Delete
    2. Part 2 of 2:

      It was tough growing up with so little acknowledgment for my personal boundaries, but no matter how bad things got, I always felt loved and important regardless. It wasn't until my parents encouraged me to stay in the verbally abusive relationship that I started getting really confused. I couldn't understand why my parents, particularly my mother, to whom I spoke candidly about my unhappiness, wanted me to stay in a relationship that was so dreadful. Still, perhaps because I went to boarding school and had such an incredible support network there (and a lot of independence), I was very resilient to the confusion that surrounded my home life.

      Of course, because I was getting older, and my parents continued to attempt to interact with me as though I was not getting any older, a lot of friction started to develop between us. For me, the friction felt healthy - I just figured it was because they hadn't had an opportunity to watch me grow up in the traditional sense since I had been away at boarding school.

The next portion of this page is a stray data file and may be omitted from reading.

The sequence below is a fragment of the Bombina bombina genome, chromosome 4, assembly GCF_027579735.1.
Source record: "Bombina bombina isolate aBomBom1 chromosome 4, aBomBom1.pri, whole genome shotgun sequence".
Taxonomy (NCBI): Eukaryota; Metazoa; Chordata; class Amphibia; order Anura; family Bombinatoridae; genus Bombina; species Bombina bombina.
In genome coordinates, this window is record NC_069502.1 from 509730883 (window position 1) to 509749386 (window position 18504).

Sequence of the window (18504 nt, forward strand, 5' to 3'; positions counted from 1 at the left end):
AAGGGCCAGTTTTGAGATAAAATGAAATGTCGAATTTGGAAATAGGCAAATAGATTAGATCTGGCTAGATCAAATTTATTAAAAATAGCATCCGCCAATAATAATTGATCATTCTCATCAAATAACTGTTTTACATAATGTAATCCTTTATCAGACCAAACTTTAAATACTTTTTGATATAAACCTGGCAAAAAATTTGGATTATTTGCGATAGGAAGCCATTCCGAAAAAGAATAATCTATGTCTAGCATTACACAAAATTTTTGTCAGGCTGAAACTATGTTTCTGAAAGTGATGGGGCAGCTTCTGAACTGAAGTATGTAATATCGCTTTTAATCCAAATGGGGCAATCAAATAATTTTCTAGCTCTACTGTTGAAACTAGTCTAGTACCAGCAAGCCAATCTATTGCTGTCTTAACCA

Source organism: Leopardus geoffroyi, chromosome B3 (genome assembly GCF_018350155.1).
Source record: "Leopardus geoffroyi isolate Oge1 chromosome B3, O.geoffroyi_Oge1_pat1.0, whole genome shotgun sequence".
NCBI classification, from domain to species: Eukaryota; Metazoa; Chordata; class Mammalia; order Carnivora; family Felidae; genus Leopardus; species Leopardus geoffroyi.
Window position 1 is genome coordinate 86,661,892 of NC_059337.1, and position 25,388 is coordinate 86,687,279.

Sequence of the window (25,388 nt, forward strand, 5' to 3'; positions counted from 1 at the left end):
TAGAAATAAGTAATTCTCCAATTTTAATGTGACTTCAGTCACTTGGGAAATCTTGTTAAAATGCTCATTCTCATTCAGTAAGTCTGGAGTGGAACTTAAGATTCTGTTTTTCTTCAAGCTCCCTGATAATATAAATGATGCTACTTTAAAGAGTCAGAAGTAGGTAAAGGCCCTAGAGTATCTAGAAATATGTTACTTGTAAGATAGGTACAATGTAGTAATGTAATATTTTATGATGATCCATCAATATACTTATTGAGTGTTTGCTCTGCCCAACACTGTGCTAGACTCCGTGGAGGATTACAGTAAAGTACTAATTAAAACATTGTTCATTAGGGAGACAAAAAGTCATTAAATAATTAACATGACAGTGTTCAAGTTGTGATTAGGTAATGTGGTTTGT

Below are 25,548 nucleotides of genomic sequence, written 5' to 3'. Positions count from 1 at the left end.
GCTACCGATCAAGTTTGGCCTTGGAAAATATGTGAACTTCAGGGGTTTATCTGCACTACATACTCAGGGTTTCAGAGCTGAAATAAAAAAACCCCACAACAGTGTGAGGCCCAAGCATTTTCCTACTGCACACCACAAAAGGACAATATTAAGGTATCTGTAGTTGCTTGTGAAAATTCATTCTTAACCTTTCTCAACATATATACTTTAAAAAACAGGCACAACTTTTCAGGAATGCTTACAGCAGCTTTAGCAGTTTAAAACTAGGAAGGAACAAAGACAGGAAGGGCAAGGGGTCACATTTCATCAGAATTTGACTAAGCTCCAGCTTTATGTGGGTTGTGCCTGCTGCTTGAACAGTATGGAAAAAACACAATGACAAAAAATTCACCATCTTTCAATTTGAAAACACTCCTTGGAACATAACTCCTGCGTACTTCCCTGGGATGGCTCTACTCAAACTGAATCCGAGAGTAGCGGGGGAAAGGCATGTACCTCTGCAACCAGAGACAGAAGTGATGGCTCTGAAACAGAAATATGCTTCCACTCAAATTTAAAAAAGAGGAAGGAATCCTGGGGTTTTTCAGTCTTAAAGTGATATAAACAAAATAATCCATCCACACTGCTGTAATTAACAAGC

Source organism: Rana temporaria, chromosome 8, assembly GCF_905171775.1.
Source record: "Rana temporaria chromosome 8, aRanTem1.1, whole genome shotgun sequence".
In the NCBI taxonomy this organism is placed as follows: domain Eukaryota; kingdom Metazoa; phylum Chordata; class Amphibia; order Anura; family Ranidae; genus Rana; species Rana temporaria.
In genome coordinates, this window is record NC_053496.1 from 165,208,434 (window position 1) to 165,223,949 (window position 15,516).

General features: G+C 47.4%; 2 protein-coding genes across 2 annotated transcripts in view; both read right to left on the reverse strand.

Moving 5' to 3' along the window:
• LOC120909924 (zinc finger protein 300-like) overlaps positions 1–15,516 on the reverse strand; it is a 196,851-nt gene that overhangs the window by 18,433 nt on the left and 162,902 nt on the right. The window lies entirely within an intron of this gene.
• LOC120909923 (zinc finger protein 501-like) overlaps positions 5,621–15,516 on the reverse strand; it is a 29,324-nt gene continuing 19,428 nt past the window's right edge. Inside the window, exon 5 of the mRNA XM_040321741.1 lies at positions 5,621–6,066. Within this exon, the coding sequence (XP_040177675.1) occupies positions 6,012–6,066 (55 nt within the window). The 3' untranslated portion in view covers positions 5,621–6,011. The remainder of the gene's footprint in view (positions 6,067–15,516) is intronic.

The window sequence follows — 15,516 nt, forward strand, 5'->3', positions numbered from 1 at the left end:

This all changed sophomore year of college. I was so insanely vulnerable when I went home. I was a sponge. So so confused and just disoriented. It was the initial trauma response that I think would have subsided within 6 months to a year had I received support during that time. Instead, even the mental health professionals stripped me further of control by tricking me into the psychiatric ward. Literally, it was like one day I was a strong student ending the semester on a positive note, and the very next day I was walking around a psych floor not knowing when they would release me. It's like that whole experience broke me.